You get a nice pickup in tempo with their take on Johnny Cash’s “I Walk The Line”. Don’t expect anything like the original, but that’s okay, the Bill Anderson and Jan Howard take on this classic works pretty well.
Side one ends with “Till Death Do Us Part”, which again, tries to emulate the “For Loving You” sound, and again, for me, falls a little short. Not a bad track, yet, not one that will particularly stay with you, either.
While some of the efforts to take copy the sound and style of “For Loving You” fall a little flat, side two’s opening track is a solid effort. “I Thank God For You” is in the same vein, yet with enough difference to not sound like a clone, this track is about a step below the title cut, in quality, but still very good, in fact, I think they might have missed a potential hit single, here.
Another enjoyable track is their take on the Lulu Belle And Scotty classic, “Have I Told You Lately That I Love You”. A really nice interpretation, it sounds like the song was written specifically for Bill Anderson and Jan Howard.
On “Born To Be With You”, you get nothing fancy, just a good, solid take on the Chordettes’ hit, that later in 1968, would hit number one on the country charts for Sonny James. Nice, smooth sound, here.
Okay, how many times has this subject been used in a country song (even by 1968)? Man leaves girlfriend to roam the world and (in his mind) to make his fortune. The girlfriend vows to remain true to him, no matter how long he’s gone or no matter what happens. Sadly, when he does return, the girlfriend is now either someone else’s wife, or she has died (the latter happens, here). Such is the case with “I’ll Be Waiting”. Though the subject is an oft-used one, the song doesn’t have the “been-there, heard-that” feel to it. You will find a good track, here.
Wrapping up the collection is a good version of the old standard, “Beyond The Sunset”. I think there’s a more intimate feel, here, than in most versions, which only makes the lyrics that much more effective. Credit Bill Anderson and Jan Howard for being able to do so, without making it sound syrupy.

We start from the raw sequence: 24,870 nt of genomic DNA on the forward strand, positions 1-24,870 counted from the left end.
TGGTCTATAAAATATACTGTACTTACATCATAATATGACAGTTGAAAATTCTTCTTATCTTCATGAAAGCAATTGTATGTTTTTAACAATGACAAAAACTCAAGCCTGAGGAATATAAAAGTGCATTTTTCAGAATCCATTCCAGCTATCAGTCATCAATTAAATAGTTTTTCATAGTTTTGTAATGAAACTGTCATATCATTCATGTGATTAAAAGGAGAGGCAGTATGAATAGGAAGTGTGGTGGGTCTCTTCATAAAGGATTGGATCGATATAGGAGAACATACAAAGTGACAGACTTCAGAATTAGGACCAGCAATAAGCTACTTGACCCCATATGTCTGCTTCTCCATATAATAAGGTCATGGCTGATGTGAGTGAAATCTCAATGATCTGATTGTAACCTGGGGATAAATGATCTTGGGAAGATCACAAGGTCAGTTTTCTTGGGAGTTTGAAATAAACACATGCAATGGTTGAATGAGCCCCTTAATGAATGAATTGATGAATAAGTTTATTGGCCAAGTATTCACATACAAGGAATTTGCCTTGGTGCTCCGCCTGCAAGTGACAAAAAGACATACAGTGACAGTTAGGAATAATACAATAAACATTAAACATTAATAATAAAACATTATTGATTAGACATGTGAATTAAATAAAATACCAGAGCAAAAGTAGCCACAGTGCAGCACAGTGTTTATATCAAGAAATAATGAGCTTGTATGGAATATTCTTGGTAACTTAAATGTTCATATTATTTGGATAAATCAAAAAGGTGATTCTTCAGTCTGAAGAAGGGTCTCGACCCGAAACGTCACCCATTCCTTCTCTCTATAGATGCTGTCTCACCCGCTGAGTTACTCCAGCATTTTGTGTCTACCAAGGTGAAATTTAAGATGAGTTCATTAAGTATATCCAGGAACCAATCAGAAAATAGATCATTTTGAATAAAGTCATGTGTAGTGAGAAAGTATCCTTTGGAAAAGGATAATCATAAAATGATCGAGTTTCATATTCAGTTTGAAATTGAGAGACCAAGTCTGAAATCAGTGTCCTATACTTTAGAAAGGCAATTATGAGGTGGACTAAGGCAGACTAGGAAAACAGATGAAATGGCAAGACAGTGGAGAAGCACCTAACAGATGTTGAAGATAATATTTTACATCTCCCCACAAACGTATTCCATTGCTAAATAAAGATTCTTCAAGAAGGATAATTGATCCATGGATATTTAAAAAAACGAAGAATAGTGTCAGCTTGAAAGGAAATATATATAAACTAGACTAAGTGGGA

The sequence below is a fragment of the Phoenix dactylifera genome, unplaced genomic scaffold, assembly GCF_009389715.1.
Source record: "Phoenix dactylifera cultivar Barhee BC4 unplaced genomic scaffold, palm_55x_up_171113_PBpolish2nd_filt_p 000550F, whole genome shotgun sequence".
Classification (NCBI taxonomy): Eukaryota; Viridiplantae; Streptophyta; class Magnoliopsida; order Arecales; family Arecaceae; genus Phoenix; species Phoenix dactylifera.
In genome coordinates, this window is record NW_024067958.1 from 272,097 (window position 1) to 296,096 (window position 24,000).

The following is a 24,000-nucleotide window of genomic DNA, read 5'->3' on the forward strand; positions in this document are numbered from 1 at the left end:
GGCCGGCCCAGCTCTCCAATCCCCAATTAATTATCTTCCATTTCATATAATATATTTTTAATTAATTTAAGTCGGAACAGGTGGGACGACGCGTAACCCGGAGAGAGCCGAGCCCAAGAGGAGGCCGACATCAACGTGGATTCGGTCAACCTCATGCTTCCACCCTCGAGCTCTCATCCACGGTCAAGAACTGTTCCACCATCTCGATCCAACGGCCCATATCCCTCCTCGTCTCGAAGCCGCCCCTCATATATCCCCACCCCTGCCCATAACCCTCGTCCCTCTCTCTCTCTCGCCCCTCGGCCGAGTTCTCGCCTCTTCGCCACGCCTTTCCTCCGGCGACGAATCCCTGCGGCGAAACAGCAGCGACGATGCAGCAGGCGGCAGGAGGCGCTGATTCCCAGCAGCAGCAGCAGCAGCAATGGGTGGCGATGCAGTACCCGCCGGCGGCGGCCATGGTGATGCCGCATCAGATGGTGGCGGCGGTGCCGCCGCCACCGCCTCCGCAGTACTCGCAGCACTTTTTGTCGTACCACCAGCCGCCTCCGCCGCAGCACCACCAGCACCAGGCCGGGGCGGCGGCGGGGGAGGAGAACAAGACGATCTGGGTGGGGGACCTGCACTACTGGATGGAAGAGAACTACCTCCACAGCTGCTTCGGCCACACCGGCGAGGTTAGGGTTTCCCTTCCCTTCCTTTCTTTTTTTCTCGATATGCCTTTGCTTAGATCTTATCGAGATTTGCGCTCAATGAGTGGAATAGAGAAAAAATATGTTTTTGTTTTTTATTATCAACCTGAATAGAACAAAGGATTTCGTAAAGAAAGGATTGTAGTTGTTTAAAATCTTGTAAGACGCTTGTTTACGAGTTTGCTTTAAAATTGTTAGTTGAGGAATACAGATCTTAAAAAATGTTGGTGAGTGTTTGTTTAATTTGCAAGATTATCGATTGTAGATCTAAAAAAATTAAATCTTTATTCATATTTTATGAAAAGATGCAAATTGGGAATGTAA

Long out of print, a little searching should turn up some used copies. The ones I found were generally under $10, though a couple were in the $20 range.
The obvious choice for Standout Track is “For Loving You”, while my Hidden Gem choice is “I Thank God For You”. Weakest Track, “I Love You Because”.
Overall, it’s a nice effort from two greats of the 1960’s and 1970’s. It’s unfortunate that they didn’t record more than they did, because, again, their sound, together, was on par with the other great duets of the era. One possible reason may well be that one of those greats, Conway and Loretta, also recorded on Decca, as well. I think this album is a good 3.5 out of 5.
Categories: Classic Album Reviews Tags: 1968, Bill Anderson, Buck Owens, classic country, country albums, Country Music, country oldies, Decca Records, For Loving You, Jan Howard, Johnny Cash, Lulu Belle And Scotty
This time, celebrating their seventh anniversary, again with the basement sale, but this time, the albums were fifty cents a piece.
Categories: Thrift Shop Finds Tags: Bill Anderson, Buck Owens, Carl Smith, classic country, Claude Gray, Conway Twitty, country albums, Country Music, country oldies, David Rogers, Don Gibson, Eddie Dean, Eddy Arnold, Ernest Tubb, Faron Young, Ferlin Husky, Glen Campbell, Hank Locklin, Harvest Records, Jan Howard, Jeannie C. Riley, Jimmie Davis, Jimmy Dean, John Conlee, Johnny Lee, Johnny Tillotson, Mel Tillis, Merle Haggard, Roy Clark, Sammi Smith, Shelly West, Skeeter Davis, Skeets McDonald, Slim Whitman, Slim Willet, Sonny James, Sons Of The Pioneers, Susan Raye, Tanya Tucker, The Browns, Vern Gosdin, Wilburn Brothers
Categories: Classic Album Reviews Tags: 1968, Challenge Records, classic country, country albums, Country Music, country oldies, Jan Howard, Starday Records, The One You Slip Around With, Wishful Thinking, Wynn Stewart